I swear. I swear I could feel it beginning to happen in May, that Saturday afternoon with Laurie  in the almost completely empty orange seats when we beat the Cardinals and everything just felt different about this year as opposed to all the years before this one. That Sunday when the Rockies walked everybody in sight. That Monday right after when Olerud rescued a blown lead. It was so much more than I could have imagined.
Baerga singles to right.
And that Subway Series? Did anybody see that coming? Boy Mlicki could be maddening, yet did he ever get the job done that night. What a waste that we couldn’t win that third game in the Bronx.
McRae flies to center for the second out, Huskey tags and moves to third.
How about when they swept the Pirates  after that? Four crazy games, four crazy wins.
With Roberto Petagine up, Baerga takes second on defensive indifference.
Then the Braves come in and Reed beats Smoltz one night and Baerga skewers Wohlers the next. I honestly thought we had a shot at the division, not just the Wild Card. So close, yet so far.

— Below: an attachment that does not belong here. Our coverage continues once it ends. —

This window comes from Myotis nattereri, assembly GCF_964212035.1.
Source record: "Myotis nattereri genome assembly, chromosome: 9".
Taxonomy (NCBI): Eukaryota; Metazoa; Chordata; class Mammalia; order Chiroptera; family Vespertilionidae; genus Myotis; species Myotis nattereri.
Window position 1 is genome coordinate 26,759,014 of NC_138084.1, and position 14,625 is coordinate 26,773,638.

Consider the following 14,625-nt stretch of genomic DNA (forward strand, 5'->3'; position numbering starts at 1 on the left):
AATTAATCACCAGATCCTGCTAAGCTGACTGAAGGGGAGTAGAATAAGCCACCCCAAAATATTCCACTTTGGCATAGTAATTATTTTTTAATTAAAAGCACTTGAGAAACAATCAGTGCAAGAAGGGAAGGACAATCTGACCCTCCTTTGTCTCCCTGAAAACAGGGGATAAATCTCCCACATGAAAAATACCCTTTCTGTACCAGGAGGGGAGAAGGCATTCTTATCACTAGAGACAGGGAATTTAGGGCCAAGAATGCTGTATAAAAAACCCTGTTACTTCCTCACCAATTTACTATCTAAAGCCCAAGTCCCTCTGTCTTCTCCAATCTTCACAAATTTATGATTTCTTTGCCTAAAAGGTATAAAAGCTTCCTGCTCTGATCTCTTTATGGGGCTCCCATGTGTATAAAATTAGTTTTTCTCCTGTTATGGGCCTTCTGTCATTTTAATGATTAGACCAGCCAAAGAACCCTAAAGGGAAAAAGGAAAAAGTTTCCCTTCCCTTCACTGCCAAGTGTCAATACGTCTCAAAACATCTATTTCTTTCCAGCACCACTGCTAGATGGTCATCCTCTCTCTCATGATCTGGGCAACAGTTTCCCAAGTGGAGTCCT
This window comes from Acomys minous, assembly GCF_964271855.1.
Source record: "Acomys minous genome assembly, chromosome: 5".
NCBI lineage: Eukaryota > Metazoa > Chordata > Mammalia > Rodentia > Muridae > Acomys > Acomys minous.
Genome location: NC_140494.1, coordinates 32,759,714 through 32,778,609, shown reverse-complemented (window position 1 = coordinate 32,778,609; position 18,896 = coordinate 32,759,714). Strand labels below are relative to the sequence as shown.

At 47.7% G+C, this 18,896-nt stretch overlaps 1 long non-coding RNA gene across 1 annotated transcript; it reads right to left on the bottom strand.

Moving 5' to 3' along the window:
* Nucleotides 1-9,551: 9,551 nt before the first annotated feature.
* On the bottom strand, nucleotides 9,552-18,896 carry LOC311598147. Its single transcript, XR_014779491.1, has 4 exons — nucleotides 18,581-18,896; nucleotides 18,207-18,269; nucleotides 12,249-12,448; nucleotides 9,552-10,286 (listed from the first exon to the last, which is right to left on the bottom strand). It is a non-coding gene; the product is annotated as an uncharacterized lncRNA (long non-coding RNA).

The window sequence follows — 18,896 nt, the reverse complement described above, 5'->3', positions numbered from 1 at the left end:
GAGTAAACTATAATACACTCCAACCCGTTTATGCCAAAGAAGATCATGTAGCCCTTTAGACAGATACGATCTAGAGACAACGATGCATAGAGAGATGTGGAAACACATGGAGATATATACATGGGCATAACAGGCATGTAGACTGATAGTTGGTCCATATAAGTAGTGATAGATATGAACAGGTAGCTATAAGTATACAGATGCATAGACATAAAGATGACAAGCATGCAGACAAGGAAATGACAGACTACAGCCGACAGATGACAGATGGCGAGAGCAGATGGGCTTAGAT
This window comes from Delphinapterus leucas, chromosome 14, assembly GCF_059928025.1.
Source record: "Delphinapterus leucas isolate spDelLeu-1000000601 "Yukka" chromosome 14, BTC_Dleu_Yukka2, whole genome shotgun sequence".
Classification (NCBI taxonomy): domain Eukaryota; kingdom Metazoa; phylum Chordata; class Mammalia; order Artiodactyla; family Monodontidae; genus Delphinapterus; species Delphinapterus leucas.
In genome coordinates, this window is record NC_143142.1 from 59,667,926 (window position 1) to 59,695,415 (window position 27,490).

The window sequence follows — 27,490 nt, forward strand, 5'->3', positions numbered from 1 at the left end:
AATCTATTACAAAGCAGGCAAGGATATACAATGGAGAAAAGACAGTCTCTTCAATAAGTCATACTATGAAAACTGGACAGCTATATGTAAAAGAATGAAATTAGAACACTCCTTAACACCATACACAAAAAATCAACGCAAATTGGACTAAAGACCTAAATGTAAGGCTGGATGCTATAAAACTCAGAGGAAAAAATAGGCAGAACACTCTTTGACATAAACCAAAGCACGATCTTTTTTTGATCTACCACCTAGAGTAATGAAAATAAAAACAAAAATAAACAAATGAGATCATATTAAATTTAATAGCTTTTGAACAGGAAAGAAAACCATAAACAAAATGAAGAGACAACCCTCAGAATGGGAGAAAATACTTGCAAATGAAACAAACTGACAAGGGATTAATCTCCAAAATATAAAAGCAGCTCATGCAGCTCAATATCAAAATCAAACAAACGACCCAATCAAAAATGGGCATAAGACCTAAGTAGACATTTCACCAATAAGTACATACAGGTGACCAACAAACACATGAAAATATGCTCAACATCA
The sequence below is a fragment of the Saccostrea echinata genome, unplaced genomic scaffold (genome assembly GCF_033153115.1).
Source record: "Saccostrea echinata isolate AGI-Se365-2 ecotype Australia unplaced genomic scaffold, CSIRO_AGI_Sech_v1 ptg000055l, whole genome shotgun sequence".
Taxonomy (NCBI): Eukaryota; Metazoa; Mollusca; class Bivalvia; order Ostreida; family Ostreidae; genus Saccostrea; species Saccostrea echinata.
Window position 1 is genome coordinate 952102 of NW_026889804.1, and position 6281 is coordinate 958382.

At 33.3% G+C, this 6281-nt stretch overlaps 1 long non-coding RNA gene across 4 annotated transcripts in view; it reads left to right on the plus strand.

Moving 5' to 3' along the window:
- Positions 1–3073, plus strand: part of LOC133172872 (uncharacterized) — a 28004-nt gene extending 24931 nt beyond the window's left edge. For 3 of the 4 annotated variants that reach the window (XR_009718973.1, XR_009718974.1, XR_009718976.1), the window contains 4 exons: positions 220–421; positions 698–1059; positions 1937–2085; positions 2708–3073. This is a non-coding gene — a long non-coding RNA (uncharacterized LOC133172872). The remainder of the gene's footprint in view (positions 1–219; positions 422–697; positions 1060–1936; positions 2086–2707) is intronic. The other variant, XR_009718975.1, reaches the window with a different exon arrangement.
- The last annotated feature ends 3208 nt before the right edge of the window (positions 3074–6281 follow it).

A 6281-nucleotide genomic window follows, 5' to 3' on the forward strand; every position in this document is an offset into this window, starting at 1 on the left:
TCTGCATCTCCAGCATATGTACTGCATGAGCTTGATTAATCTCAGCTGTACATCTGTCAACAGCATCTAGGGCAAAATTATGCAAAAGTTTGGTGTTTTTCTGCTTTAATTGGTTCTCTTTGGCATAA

Petagine singles home Huskey and Baerga. 6-2 Montreal.
We went into the break hot, taking three from the Marlins. Then we came out of it hot, taking three of four at Turner Field .
Shutout gone, Hermanson’s day is over. Shayne Bennett comes on to preserve the victory.
At the end of July, our refrigerator stopped working on a Monday night, but I didn’t care because the Marlins lost and that meant we were all alone in first place for the Wild Card . Who needs cold milk when you’ve got your hands on a playoff position?
Then we were so good there on the West Coast for a while before that trip really kicked in. Still, Hundley and that extra-inning win in Houston…such good stuff. I thought we’d build on it. I really did.
Urbina, the untouchable closer, replaces Bennett.
Why couldn’t have we taken two of three from the Cubs and the Phillies instead of losing two of three to both of them?
Matt Franco singles to load the bases.
And that whole business with Carl Everett didn’t help.